The wilder side to the Great Ocean Road, Great Otway National Park possesses everything from exquisite waterfalls, unsealed dirt roads, tranquil creeks, treacherous coastlines and sandy beaches to low-lying heathland and deep temperate forests. The forest is where many of the region’s attractions lie, with compacted dirt roads cutting through the region to guide visitors to the natural highlights of the park.
|Location||Great Otway National Park is located 160 km west of Melbourne, close to 3 hours drive.|
|Best time of year||November to May, as some roads and tracks are closed after rain and during winter.|
|Weather||The climate changes dramatically depending on whereabouts in the park you are. Temperatures tend to be higher inland compared to the coast. It is usally drier and windy the closer to the coastal areas you are. It can get quite cold in winter.|
|Fees & permits||No fees or permits are required to enter the park.|
Most of the Otway’s is accessible one way or the other from the Great Ocean Road. Those looking to find some solitude off the beaten track there are more than 50 small, secluded 4WD tracks throughout the region, mostly easily navigated dirt roads that can become muddy and potential bog hazards after rain.
Camping fees and site closures apply. To book, check availability or for more information please go to Victoria Parks or call 13 19 63.
|Camping area||Site details|
|Aire Crossing||5 sites. Toilets. Non-potable water. No campfires.|
|Aire River East||5 tent only sites, 15 tent/caravan sites. Toilets. Picnic area.|
|Aire River West||8 tent only sites, 32 caravan sites. Toilets. Information booth. Picnic area. Boat ramp. Fireplace. Non-potable water.|
|Allenvale||16 tent only sites. Toilets. Picnic area.|
|Big Hill||6 tent only sites, 6 caravan sites. Toilets. Picnic area. Non-potable water. Fireplace.|
|Blanket Bay||13 tent only sites, 9 tent/camper trailer sites. Toilets. Picnic area. Non-potable water. Fireplace. Beach access.|
|Hammond Road||6 tent only sites, 4 caravan/campervan sites. Toilets. Parking. Picnic area. Fireplace. Non-potable water.|
|Jamieson||3 tent only sites, 3 tent/caravan sites. No facilities. No campfires or dogs.|
|Johanna Beach||25 tent/caravan sites. Toilets. Non-potable water. Beach access. No campfires.|
|Lake Elizabeth||20 tent only sites. Disabled parking. Loading zone. Toilets. Picnic area. Fireplace. Non-potable water.|
|Parker Hill||20 tent only sites. Toilets. Information booth. Non-potable water.|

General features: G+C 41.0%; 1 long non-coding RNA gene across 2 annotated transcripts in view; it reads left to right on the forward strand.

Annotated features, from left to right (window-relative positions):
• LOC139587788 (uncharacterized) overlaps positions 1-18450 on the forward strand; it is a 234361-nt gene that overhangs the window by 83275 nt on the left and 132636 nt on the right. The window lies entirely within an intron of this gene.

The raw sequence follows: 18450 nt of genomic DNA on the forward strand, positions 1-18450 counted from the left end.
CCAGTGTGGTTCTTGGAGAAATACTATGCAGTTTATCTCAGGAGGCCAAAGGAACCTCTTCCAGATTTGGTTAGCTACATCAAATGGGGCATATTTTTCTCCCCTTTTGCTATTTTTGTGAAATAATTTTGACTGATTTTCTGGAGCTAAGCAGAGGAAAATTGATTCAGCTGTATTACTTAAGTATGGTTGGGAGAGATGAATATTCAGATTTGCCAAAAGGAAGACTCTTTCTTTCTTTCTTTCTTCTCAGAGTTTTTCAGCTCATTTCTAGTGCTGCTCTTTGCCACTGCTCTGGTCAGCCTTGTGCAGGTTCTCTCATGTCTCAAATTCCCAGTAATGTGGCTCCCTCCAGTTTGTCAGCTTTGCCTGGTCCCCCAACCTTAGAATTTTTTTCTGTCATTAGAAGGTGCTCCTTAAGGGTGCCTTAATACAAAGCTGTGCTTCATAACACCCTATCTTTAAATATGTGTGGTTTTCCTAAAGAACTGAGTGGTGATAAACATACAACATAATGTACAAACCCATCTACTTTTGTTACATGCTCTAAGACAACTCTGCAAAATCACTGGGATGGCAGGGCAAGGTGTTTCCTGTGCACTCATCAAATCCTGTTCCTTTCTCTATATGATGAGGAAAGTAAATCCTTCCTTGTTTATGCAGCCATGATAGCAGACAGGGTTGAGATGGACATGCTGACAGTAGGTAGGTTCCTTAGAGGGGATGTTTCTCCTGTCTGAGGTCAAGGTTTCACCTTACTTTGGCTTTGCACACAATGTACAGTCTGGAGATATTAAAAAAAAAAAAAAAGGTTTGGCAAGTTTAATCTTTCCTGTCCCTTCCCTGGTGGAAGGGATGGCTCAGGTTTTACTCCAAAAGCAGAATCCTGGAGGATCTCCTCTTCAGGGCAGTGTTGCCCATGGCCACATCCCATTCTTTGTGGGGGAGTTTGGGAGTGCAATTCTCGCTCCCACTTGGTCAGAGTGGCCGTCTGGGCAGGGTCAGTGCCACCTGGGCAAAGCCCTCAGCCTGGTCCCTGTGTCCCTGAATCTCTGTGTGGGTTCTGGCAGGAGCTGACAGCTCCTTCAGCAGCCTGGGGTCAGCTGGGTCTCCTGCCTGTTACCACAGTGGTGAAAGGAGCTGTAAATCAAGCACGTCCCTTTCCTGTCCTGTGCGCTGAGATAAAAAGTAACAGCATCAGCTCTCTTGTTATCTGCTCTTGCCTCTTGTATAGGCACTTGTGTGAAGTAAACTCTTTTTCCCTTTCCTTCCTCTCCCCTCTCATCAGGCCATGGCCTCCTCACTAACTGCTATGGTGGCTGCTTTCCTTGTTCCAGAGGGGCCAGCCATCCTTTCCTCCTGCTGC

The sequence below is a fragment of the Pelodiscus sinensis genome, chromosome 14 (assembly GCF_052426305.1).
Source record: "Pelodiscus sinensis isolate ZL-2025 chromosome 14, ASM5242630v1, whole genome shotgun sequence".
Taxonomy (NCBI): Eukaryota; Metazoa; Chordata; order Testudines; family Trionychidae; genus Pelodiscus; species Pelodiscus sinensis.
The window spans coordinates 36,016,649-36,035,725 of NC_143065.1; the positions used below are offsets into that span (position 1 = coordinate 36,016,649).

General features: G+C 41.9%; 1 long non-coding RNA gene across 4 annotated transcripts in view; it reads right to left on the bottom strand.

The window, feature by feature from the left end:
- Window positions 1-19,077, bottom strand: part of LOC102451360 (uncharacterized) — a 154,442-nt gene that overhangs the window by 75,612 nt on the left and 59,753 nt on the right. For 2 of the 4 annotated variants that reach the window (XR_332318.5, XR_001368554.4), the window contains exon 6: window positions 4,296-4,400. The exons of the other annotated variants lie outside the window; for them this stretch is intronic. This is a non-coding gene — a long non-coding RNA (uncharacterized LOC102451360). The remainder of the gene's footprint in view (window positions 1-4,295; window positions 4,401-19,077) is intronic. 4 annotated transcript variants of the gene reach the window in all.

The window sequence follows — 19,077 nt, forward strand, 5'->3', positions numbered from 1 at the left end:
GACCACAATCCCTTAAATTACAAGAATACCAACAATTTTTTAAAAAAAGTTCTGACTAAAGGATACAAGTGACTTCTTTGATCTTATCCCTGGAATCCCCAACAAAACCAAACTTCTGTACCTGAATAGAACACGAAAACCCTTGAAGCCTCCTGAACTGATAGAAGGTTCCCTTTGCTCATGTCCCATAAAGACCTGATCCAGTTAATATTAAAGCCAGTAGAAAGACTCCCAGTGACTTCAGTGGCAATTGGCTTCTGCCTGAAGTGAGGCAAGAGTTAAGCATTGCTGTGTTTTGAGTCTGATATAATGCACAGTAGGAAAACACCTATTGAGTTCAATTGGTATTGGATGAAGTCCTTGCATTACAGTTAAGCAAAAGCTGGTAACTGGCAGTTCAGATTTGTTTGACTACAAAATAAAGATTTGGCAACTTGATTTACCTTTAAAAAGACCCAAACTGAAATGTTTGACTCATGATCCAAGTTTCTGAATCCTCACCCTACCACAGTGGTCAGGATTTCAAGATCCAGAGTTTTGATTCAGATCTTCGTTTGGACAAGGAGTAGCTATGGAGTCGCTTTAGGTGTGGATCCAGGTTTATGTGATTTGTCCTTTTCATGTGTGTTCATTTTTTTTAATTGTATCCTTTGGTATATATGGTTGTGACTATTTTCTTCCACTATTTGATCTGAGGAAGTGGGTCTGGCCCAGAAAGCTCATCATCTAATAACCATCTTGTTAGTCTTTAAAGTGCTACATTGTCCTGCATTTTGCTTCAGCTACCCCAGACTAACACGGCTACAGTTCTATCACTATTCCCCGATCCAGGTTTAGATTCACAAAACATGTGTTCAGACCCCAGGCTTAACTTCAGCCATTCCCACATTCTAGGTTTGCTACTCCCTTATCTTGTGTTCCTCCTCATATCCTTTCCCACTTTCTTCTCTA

|Sharps Rd||3 tent only sites, 3 tent/caravan sites. No facilities.|
|Wye Road||3 campgrounds. 3 tent only sites, 8 tent/caravan sites. No facilities.|
Bushwalking and hiking
The Otway’s serene natural setting and easy accessibility makes it a haven for bushwalkers, with over 40 official walking trails in the area.
(Image: Maits Rest Rainforest Walk)
|Great Ocean Walk||The Great Ocean Walk transports visitors to another world, where they will have the chance to explore some of the most diverse, culture rich and rarely visited areas in Australia. Popular stopping points include Ryan’s Den and Station Beach, as well as Wreck Beach, where visitors can view the anchors of a shipwreck embedded in rock.|
|Maits Rest Board Walk||
The Maits Rest Rainforest Board Walk will take visitors through 800m of ancient rainforest, complete with giant rainforest trees and fern gardens. The trees alone are believed to be 300 years old. Visitors will want to look out for the inhabitants of the rainforest, including koalas, wallabies and grey kangaroos.
|The Gables Lookout Walk||The Gables Lookout Walk is an 800 meter journey across a Casuarina grove and it ends with a spectacular view over the Moonlight Head reefs. Whales and seabirds visit this area during the period between June and September, and the view can be appreciated from what is believed to be the highest sea cliffs on the Australian mainland.
|Otway Fly Tree Top Walk||The Otway Fly Tree Top Walk covers two kilometres and takes visitors across 600 meters of treetop canopy walkway. This 30 meter tall steel structure is a guided tour through the rainforest, from an angle that most people have never seen before.|
|Old Beechy Rail Trail||The Old Beechy Rail Trail takes visitors through forest, farmland and hills as they follow the path where the gauge railway once stood. The old railway once ran from Colac to Crowes, and passed the Otway Ranges. The trail spans 45km and changes from a gentle to a steep slope as the journey progresses.